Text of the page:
The irony is that Threes are very much “feeling types” of the Enneagram. But they need to come out of the closet. The danger is that emotional energy builds up in the chest, the lid goes on, and now there is pressure around the heart. This fits the description of Type A people, or “workaholics”, which was discovered at the UC Medical Center in San Francisco in the late 1960’s. Actually it’s the first time that something like our Enneagram type Three showed up in the literature of modern psychology: successful, well adapted people, who none the less were having early onset heart troubles. (Of course not all Threes have heart problems, and we know a lot more about self-care these days).
The point is that Threes can put their health at risk over time by not relaxing and de-stressing. They miss out on the life of the body. And with their sensitivity to other people’s expectations and approval they can lose touch with themselves.
Threes often say that they feel they are living in, or inhabiting, the space in front of their bodies. It all happens “out there” in the service of task and image. The big work for Threes is to make the inward turn, to come inside themselves and begin to feel their feelings and personal needs, to make space for the big questions of “who am I, what is my true purpose?” etc. This is a somatic process, meaning there has to be a shift towards body awareness, as feelings are felt in the body!
What does it take to become more grounded in the body, and more in tune with the rhythms of activity and rest? What I observe is that Threes have a pattern of holding in their chest. Right underneath this layer there are plenty of feelings and sensations to be discovered. These may be overwhelming at times. But with practice and acceptance, it’s possible to open up an inner space and create an inner dialog that brings Threes into more authentic contact with themselves.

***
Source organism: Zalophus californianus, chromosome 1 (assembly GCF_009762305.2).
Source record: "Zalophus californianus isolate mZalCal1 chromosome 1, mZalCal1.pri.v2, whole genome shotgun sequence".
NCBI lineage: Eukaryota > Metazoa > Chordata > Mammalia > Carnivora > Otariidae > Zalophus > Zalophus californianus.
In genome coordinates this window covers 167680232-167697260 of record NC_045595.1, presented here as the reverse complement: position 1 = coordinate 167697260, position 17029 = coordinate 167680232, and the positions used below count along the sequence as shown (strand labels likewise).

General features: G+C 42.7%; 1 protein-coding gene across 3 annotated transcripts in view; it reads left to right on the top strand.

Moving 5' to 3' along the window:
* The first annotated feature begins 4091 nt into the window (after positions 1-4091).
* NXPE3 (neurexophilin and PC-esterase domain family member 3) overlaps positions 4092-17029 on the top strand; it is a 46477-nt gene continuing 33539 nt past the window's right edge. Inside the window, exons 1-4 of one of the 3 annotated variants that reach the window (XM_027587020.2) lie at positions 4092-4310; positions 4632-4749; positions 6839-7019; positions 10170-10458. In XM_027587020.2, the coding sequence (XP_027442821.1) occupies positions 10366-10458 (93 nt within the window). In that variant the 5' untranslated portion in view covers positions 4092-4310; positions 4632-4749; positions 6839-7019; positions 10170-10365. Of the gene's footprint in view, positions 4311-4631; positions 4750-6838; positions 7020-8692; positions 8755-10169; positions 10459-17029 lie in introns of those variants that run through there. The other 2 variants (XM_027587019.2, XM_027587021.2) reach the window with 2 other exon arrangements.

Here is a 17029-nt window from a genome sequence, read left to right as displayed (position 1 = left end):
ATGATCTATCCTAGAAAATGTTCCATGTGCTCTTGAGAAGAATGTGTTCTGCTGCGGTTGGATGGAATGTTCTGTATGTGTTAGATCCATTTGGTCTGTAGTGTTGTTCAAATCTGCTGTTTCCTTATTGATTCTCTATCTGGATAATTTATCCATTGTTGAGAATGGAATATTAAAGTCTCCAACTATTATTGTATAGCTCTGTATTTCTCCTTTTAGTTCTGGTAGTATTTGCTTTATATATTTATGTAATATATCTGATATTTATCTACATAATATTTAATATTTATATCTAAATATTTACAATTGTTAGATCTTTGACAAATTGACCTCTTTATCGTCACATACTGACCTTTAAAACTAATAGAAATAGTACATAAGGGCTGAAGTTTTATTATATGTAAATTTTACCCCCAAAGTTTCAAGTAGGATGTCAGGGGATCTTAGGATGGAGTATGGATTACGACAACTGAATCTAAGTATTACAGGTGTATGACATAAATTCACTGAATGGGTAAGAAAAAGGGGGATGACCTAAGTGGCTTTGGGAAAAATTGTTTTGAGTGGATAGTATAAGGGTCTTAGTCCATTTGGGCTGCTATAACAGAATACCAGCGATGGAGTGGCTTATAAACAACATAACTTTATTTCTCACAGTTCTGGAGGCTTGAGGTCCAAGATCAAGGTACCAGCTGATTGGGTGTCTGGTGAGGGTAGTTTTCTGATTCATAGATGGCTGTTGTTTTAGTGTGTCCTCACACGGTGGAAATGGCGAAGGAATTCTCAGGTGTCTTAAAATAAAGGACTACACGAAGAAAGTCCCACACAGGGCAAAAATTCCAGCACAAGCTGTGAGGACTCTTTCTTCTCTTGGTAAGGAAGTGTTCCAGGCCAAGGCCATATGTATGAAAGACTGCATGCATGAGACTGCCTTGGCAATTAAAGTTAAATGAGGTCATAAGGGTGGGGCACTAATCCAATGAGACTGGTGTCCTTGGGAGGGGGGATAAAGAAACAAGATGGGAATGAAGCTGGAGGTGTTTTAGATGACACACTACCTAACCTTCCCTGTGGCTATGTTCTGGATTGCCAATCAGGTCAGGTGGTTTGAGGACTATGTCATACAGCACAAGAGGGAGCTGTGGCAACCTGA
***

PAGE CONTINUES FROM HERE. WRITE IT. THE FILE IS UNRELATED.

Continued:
If you are a type Three, sitting still is probably hard for you, but a little bit of mindfulness and breath practice goes a long way. The full-on energy can feel good a lot of the time (even a bit addictive). But why not enjoy life all along the way? Get familiar with sensing that surge of forward moving energy and practice a pause before moving into action. Take a few moments to breath into the belly and slow down your internal pace. You don’t need to go “full speed ahead” to accomplish everything. Much of life can be lived at 90% or even 80%. Actually, this is more efficient!
Physical exercise is good, but it’s not the same as consciously breathing in and down, sensing the life force, and befriending the instinctual energies. Patience with all of this is vital, as is personal support. When feelings come up, it’s good to have a friend to talk to – a friend of your inner work – someone who appreciates who you are, not just what you can do.
Your somatic pattern is supported by the idealization and avoidance of your type: “I have to be successful and avoid failure,” in so far as this creates pressure inside your body. The task is to expand “success” to include relaxation and balance, and live a long and healthy life. That’s good for you, and good for the people who love you.
Peter O’Hanrahan is an Enneagram teacher, body therapist, business consultant, and Senior Member of the Enneagram in Business Network (EIBN) who teaches internationally and also works closely with the Enneagram Worldwide and the Palmer/Daniels Enneagram Professional Training Program. You can visit his website at EnneagramWork.com | POhanrahan@aol.com